Meet the leader – Alieu Fofanah

Alieu Fofanah, speaker, facilitator and leadership coach

Alieu Fofanah  is a speaker, facilitator and leadership coach, who has a proven track record of helping high-calibre, high-performing entrepreneurs and employees successfully reach their next pivotal step. In 2015 he received the British Award for African Development, in 2014 he was selected as a finalist for the Black British Business Awards and in 2010 Alieu was recognised as a Future Leader at the House of Lords by Powerful Media.


Read on to find out why Alieu is a leader…

Country of birth:

Sierra Leone

African countries you have visited:

Sierra Leone, Ghana, Nigeria, The Gambia, Angola, Morocco, Kenya, Rwanda, Tanzania, Sudan, Ethiopia, South Africa

Languages spoken:


African dialects spoken or understood:


Your family background:

I was born in Sierra Leone; I came to the UK with my mum and dad when I was around 5. Only child to my mum, I have half and step siblings who live in Sierra Leone and I have an adopted sister.

Tell us something about your leadership roles (employed or voluntary):

My professional background includes six years at PricewaterhouseCoopers (PwC), firstly as a Chartered Accountant within the Corporate Advisory team, then moving into a special projects role within PwC’s Africa Business Group to follow my passion to consult on, design and deliver a range of development initiatives. I also coordinated the development and implementation of PwC’s strategy to strengthen its position in Africa.

I launched GoGetters in 2013, a project to explore the business ecosystem across six African countries. During the journey I led the GoGetters team to organise three entrepreneurship workshops, start a sugarcane drinks business in Sierra Leone and film three documentaries. As a result we featured on five TV channels, three newspapers and two radio shows – impacting a further four million people.

I have spoken to over 8,000 professionals and students across the UK and Africa.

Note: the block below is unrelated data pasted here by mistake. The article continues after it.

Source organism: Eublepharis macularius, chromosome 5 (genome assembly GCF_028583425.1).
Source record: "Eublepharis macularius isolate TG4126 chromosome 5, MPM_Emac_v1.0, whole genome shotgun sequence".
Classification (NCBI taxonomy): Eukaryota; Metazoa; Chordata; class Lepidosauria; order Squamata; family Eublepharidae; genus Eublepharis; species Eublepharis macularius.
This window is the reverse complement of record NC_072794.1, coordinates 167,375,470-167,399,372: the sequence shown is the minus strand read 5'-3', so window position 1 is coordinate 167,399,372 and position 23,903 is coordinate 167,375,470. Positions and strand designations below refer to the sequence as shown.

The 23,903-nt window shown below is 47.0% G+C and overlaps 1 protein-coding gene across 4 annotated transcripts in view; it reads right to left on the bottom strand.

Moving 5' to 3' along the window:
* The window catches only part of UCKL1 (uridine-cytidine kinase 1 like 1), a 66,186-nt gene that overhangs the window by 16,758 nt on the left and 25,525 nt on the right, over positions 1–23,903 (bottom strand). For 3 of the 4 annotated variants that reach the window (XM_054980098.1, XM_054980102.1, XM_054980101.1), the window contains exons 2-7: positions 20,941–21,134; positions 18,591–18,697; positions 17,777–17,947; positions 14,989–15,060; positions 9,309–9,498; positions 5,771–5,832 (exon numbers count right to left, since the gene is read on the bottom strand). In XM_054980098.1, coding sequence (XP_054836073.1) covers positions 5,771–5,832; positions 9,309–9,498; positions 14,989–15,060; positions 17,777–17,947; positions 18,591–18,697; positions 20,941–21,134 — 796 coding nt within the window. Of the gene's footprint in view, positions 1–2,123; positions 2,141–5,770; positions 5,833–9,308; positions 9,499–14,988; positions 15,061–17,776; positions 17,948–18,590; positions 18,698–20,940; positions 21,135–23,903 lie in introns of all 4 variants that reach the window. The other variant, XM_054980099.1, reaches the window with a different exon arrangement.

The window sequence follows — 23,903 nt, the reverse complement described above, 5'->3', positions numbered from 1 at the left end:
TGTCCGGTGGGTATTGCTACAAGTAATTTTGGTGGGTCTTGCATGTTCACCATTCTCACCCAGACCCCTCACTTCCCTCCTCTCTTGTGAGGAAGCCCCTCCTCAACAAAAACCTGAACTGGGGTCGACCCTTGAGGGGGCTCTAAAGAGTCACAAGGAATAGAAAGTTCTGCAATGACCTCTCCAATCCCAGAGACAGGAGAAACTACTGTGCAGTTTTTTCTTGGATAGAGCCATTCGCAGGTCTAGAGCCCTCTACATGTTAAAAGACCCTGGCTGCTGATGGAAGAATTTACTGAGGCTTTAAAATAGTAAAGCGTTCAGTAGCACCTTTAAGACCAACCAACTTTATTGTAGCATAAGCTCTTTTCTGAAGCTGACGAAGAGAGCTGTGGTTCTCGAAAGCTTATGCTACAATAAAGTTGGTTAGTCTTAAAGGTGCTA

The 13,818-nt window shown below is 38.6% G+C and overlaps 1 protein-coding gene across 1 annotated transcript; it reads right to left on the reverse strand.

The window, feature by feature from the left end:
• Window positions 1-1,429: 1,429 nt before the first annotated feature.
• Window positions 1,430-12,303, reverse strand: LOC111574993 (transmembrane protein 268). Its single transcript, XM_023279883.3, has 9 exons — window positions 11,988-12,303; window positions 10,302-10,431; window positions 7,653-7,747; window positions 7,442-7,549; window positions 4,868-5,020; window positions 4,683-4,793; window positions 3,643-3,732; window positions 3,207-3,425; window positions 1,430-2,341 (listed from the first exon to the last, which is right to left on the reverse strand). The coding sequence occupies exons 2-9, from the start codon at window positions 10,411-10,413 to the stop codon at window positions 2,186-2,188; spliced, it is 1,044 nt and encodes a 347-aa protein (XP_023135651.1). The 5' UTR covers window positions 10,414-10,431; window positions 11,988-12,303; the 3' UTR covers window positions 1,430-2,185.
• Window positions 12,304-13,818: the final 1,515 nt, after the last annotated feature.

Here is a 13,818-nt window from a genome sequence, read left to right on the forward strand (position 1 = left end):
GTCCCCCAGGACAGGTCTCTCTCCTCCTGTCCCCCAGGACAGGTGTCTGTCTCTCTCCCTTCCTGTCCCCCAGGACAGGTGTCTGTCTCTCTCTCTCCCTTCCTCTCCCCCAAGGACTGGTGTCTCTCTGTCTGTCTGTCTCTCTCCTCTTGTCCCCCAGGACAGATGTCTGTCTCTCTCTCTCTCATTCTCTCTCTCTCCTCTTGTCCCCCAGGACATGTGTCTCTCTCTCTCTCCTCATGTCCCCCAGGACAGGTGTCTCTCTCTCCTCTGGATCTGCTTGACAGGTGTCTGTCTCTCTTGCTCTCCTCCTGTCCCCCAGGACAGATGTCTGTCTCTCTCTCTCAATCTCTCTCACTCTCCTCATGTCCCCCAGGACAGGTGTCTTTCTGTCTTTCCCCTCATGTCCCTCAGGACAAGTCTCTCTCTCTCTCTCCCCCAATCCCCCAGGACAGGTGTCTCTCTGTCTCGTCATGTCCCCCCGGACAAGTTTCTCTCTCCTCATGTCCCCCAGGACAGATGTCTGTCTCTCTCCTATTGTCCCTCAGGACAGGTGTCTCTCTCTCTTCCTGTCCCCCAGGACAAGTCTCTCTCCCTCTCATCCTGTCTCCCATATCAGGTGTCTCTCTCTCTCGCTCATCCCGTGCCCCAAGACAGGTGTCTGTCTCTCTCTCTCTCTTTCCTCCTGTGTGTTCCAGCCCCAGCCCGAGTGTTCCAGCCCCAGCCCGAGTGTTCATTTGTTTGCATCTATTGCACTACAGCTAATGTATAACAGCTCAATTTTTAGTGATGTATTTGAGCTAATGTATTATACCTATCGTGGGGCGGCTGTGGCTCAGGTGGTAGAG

What recent achievements (in the last 3 years) are you proud of and why. Give examples of the positive impact you have made in the diaspora and/or on the continent:

I climbed Mount Kilimanjaro the highest peak in Africa and the world’s tallest freestanding mountain, to raise £2,000 for the Bridging Bintumani project in Sierra Leone.

Mount Bintumani is the highest peak in West Africa and has incredible potential for tourism. At the moment, it is extremely difficult to reach Bintumani Mountain. Access is limited to a rope bridge, hence the project aims to build a bridge, which will improve access to the mountain.

A few words of advice to young leaders (age 5-11):

Get comfortable with discomfort – Learn to keep going, even when doing things that make you feel uncomfortable. Just because it is challenging at first doesn’t mean you can’t do it. It just means you have to try harder and for a longer time until you can.

Stay in your lane – Some people will be moving faster or slower than you. Learn what they are doing right, but don’t try to be them. The same way Usain Bolt stays in his lane when he is running a race, he doesn’t look to the side or behind him, he runs straight at the finish line. Stay in your lane.

Friends – surround yourself with friends that charge you, motivate you and challenge you to be a better you. Leave friends that drain you, get you into unnecessary trouble and doubt your ability to make something great out of your life.

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